I have set up an aviary of 25 m2 have divided this in the back under roof in 9 spaces of 1 m2 each ( division made with a thick ( 10 cm) of smaller branches so they can see each other but are protected and can defend their territory ( world) The bottom of the territory ( world) is open so there is a way in and out plus I make a smaller entrance in their “world” and see what they prefer. In the “world” a nest box is placed of 25 cm2 and 60 cm high the inside of the nest box I have shaped with clay ( so the eggs will not be pushed around in forgotten corners ) and is covered with a thin grass sod , nesting material is cut empty cobs ( corn). To imitate natural conditions of a hollow palm tree or other trunk.
    The communal aviary is partly under roof and for 12 m2 open where I will build a water feature of running water with smaller pools on different levels ( for their bathing habits..) There are a few big branches to sit on and leaves a lot of space to fly to give them a flock position where they can fly together.. The smaller branches to sit and communicate are closer to the nesting “worlds” so I will be able to see whether this also starts to form part of their territory. to see whether they make their “world” bigger.
    Food will be provided on different elevated trays so a division in groups could be possible. The food will be a mixture of soaked maize, beans, peas, sorghum and some sunflower seeds.. and cooked.. later mixed with a veg mash and some cut up fruits.. ( this mixture is given fresh twice a day and the leftovers go to the chickens) I have made set ups like this for sun conures too only bigger (60 m2 ) for 10 unsexed suns, young 2010. the 25 m2 for 16 Green cheeks ( really 10 green cheeks and 6 black-capped to see whether they mix or stick to their own kind)
    I was a bird breeder for many years and I am retired.
    I will leave my farm and build a new place where I want to build a great deal of aviaries bigger than I have now and try to do the same with bigger hooked bills like the African Grey , the Amazon, the Eclectus and depending on the neighbours Macaws..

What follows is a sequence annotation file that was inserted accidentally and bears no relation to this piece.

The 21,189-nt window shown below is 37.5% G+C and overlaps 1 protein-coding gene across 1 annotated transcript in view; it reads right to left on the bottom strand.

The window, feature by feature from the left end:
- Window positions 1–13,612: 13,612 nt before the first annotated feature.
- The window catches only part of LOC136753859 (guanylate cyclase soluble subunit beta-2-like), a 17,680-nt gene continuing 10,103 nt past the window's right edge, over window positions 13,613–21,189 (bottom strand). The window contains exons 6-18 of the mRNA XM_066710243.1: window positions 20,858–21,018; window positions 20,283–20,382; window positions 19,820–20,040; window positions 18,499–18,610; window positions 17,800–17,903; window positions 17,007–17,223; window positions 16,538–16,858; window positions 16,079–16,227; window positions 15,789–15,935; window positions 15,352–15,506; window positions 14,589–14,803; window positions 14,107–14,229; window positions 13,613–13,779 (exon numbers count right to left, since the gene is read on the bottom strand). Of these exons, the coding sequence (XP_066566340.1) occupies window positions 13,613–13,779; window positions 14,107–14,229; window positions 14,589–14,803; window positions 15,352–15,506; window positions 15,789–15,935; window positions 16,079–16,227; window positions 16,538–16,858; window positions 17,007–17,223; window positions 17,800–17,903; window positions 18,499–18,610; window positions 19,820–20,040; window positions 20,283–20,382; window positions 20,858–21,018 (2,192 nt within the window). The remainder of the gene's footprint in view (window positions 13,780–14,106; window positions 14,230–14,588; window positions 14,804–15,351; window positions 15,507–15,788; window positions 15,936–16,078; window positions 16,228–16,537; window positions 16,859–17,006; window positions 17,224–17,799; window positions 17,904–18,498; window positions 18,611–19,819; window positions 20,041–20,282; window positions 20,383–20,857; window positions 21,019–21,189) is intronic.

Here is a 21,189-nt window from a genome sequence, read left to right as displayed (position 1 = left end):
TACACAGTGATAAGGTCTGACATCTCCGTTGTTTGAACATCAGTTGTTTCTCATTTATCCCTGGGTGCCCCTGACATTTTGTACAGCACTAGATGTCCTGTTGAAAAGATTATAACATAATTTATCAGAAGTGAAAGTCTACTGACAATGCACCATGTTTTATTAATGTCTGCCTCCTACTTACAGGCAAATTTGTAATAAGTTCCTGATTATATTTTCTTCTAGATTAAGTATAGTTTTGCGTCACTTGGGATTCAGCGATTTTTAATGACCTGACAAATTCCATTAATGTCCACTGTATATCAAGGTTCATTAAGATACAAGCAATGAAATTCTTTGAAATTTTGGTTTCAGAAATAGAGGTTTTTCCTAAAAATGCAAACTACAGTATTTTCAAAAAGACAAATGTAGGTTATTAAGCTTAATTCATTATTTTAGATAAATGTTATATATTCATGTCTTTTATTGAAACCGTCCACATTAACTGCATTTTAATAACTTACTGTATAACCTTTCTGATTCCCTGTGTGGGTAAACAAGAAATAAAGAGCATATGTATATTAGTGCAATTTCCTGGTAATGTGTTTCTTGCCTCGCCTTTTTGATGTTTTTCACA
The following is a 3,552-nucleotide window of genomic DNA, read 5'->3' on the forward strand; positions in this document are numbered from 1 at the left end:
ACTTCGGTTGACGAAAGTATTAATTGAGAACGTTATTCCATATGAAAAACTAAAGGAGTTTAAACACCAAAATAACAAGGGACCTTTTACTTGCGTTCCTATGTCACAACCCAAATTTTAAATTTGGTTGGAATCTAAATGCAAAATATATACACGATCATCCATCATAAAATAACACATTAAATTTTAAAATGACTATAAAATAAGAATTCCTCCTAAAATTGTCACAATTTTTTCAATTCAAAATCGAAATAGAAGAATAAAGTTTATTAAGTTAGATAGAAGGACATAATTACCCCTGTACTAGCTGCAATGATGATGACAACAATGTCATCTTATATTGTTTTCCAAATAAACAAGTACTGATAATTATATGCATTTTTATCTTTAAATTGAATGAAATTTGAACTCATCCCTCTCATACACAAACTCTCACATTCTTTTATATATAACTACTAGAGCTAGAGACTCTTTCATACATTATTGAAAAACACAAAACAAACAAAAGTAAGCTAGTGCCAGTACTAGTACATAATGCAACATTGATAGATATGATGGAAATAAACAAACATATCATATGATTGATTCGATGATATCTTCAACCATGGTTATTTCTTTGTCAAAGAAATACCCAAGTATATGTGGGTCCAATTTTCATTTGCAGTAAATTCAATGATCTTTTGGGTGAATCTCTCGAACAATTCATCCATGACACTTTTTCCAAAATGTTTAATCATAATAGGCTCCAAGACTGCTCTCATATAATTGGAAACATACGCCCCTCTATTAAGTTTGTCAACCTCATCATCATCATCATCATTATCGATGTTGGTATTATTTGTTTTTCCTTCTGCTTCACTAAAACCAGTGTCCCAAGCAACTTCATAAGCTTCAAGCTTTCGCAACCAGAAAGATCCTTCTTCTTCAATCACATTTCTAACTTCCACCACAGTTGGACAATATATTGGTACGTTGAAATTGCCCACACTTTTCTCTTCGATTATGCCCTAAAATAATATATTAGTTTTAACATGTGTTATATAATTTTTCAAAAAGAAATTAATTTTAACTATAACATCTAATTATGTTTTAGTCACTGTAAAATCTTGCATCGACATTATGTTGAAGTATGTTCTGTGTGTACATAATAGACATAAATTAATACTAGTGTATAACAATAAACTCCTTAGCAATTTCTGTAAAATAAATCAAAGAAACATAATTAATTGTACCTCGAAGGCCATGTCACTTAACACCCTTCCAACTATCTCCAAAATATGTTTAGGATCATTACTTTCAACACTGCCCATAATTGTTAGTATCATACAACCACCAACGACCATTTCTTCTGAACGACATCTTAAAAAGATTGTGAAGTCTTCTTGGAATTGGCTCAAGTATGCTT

I have met my new housekeeper, who lives in, 2 years ago.. and Emmanuel has the same interest so we are going to do this together.. we are as excited as two little boys with the plan..
    Please if there are people with experiments like this let them come forward.. I would love to exchange experiences and questions.. on the other hand I would not like to reinvent the colony breeding system wheel..
    Warm regards
    Jan van den Berg

  8. avatar

    Hello Jan, Frank Indiviglio here.

    Thanks for the most interesting and informative post. It is so good to see the care and effort you put into your work – I hope others will be inspired, and also that other colony breeders will check in. I’ll check my other sources as well and will refer folks back to you when possible. I understand your passion – I am the same, no lessening of it since childhood or since retiring from the Bronx Zoo.

    Good luck, enjoy and please keep me posted.

    Best regards, Frank Indiviglio.

About Frank Indiviglio

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I believe that I was born with an intense interest in animals, as neither I nor any of my family can recall a time when I was not fascinated by creatures large and small. One might imagine this to be an unfortunate set of circumstances for a person born and raised in the Bronx, but, in actuality, quite the opposite was true. Most importantly, my family encouraged both my interest and the extensive menagerie that sprung from it. My mother and grandmother somehow found ways to cope with the skunks, flying squirrels, octopus, caimans and countless other odd creatures that routinely arrived un-announced at our front door. Assisting in hand-feeding hatchling praying mantises and in eradicating hoards of mosquitoes (I once thought I had discovered “fresh-water brine shrimp” and stocked my tanks with thousands of mosquito larvae!) became second nature to them. My mother went on to become a serious naturalist, and has helped thousands learn about wildlife in her 16 years as a volunteer at the Bronx Zoo. My grandfather actively conspired in my zoo-buildings efforts, regularly appearing with chipmunks, boa constrictors, turtles rescued from the Fulton Fish Market and, especially, unusual marine creatures. It was his passion for seahorses that led me to write a book about them years later. Thank you very much, for a complete biography of my experience click here.